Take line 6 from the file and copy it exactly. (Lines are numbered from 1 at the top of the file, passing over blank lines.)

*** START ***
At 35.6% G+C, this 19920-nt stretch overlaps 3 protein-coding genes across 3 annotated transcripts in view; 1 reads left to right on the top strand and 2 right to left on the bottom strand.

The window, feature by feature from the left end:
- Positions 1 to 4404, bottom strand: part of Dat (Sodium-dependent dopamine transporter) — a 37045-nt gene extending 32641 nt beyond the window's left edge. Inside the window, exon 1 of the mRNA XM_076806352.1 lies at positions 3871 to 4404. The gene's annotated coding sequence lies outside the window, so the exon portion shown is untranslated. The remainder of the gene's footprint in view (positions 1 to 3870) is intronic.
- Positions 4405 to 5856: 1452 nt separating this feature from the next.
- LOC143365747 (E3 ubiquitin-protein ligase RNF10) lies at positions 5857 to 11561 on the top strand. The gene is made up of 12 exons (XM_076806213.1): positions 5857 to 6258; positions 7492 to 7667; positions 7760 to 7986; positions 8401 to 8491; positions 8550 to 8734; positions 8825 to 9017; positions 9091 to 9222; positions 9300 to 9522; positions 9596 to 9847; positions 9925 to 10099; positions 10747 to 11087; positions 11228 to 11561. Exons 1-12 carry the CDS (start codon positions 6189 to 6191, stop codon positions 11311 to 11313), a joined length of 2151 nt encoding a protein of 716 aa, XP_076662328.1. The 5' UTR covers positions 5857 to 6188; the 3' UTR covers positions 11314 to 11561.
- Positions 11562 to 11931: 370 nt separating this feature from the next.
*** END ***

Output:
- Positions 11562 to 11931: 370 nt separating this feature from the next.